by andre briggs

You Don't Know Jack

Back in the mid-90’s I used to beta test for a trivia game called You Don’t Know Jack. Every couple of weeks I would receive a CD-ROM in the mail and play the game.

I didn’t really beta test…instead I was just excited that I was having free games (on CD-ROMS!) mailed to me over the new fangled Internet. Back in 1995 I was experiencing what people experience via Amazon today in a sense. Of course I never looked at the bigger picture back then.

A task that wholly leans on the research side can seem boring, even uncomfortable when you’re used to designing and writing software.

The typical software development feedback loop isn’t there. How do I know when I’m done? Is this the right direction? How do I make sure I’m not duplicating my effort?

For some this can lead to existential questions around their project, job, then expanding out to interpersonal relationships and eventually what is the meaning of all this?

What ever your task is you most likely have to complete it. As with most things in life, it’s about finding a reversal, or the pleasure in the pain.

In my case it was about finding the opportunity to learn.

I realized I was getting the opportunity to work with a high level developer who is the guru of his area. I thought to myself: “It would be great to have the knowledge this guys has.” First I would have to admit that I don’t know everything.

Moreover I realized my boredom was coming from a place of fearing the unknown and not taking the time to orient myself with concepts outside of my usual areas.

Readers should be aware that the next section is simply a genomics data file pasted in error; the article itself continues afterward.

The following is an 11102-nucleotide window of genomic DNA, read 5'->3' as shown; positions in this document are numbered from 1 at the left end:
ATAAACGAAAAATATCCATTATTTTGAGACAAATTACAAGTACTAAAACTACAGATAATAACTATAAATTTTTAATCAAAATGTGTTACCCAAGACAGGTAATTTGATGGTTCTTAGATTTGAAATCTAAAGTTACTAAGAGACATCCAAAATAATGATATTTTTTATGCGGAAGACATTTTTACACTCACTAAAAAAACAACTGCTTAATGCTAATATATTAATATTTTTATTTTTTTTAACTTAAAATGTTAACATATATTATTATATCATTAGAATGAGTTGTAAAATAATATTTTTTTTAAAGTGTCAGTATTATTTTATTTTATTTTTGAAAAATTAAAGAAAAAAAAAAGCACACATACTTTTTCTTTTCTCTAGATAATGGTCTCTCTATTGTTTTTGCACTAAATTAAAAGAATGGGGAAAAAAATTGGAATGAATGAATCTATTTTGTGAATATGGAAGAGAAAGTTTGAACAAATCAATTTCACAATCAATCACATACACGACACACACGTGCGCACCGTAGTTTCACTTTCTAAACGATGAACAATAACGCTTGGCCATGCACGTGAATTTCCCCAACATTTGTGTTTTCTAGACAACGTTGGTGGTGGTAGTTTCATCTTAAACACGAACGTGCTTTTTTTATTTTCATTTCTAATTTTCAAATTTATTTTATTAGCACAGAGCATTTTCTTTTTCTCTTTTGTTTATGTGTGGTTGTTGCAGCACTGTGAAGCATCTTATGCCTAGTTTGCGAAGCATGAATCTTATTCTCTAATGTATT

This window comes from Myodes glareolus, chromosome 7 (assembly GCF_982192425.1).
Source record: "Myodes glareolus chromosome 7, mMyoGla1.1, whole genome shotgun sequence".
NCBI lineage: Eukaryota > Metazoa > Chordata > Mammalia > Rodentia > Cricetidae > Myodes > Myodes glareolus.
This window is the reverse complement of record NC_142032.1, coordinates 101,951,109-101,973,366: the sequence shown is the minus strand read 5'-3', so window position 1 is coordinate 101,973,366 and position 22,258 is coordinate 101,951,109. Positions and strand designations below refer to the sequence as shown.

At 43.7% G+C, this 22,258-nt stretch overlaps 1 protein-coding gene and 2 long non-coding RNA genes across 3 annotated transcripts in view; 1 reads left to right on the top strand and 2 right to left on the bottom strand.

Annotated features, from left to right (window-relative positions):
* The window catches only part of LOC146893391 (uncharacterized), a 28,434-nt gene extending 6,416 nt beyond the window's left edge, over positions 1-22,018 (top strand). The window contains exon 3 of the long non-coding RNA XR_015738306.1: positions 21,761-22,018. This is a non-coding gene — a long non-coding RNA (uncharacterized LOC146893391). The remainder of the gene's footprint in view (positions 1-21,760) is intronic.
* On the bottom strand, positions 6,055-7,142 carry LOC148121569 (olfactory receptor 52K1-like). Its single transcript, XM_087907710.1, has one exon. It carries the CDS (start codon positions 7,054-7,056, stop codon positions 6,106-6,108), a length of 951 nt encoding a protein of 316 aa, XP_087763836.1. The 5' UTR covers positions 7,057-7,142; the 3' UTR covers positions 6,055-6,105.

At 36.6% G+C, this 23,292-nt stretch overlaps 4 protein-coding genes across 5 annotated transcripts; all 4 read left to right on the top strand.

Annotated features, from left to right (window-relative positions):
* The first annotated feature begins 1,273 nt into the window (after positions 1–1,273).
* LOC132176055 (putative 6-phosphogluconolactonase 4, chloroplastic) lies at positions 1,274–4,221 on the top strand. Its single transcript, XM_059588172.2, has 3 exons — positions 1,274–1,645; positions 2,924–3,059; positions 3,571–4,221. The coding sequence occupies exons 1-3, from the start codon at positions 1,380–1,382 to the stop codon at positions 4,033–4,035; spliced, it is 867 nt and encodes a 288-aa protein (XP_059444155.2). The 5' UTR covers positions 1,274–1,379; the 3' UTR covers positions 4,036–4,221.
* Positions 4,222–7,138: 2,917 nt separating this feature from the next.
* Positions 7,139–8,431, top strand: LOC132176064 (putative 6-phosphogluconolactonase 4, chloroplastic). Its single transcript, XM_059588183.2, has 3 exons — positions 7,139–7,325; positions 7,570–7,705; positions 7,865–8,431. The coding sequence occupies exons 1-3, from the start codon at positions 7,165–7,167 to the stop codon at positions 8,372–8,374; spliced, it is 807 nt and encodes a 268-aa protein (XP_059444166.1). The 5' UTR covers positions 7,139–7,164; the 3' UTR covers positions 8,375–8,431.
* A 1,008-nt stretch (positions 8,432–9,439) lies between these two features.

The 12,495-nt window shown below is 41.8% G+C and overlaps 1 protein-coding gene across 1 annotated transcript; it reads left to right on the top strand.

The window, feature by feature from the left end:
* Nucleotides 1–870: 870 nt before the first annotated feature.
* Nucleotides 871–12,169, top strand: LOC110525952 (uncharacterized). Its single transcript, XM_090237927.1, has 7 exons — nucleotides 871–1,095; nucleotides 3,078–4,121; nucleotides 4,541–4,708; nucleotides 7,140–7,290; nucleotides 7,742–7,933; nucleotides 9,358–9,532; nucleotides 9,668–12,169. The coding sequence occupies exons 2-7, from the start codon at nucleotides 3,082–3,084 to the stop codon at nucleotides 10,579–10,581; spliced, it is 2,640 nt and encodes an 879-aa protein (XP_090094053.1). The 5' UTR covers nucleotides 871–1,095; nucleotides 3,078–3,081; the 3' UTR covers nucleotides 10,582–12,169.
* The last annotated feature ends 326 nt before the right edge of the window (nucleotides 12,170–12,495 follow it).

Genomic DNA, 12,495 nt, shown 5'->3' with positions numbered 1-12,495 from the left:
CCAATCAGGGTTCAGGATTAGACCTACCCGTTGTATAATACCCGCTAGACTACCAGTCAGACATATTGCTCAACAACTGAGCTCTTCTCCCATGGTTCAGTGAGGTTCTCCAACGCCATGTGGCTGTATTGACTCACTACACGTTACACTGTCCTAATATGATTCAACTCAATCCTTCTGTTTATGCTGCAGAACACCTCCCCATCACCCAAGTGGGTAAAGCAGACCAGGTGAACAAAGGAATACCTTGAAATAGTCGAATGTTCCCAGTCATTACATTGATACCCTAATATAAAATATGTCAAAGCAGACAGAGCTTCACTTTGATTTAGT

Sometimes labels, titles, and status can make us lazy. They make us separate ourselves from the realities of life.

At the beginning of my career I realized was that one must see learning as an apprenticeship is the truest sense.

For instance if you’re an unpaid intern (this is anti-“Lean In” btw) who is working towards the uncertainty of a paid position you are exercising your survival skills in a literal sense.

As in the intern you’re in the position because other people think you don’t know shit. That’s okay though. You’re being given room to experiment and get feedback but the end could near. You can be cut at any moment. You have to have several back up plans.

We live a culture of overnight celebrities. People are jumpstarting modeling/escorting careers via Instagram and 23 year olds getting lucky and creating naively fawned over applications like SnapChat. Everyone thinks they are an expert.

Coming from the point of view that you don’t know shit can sometimes be the supremely better option.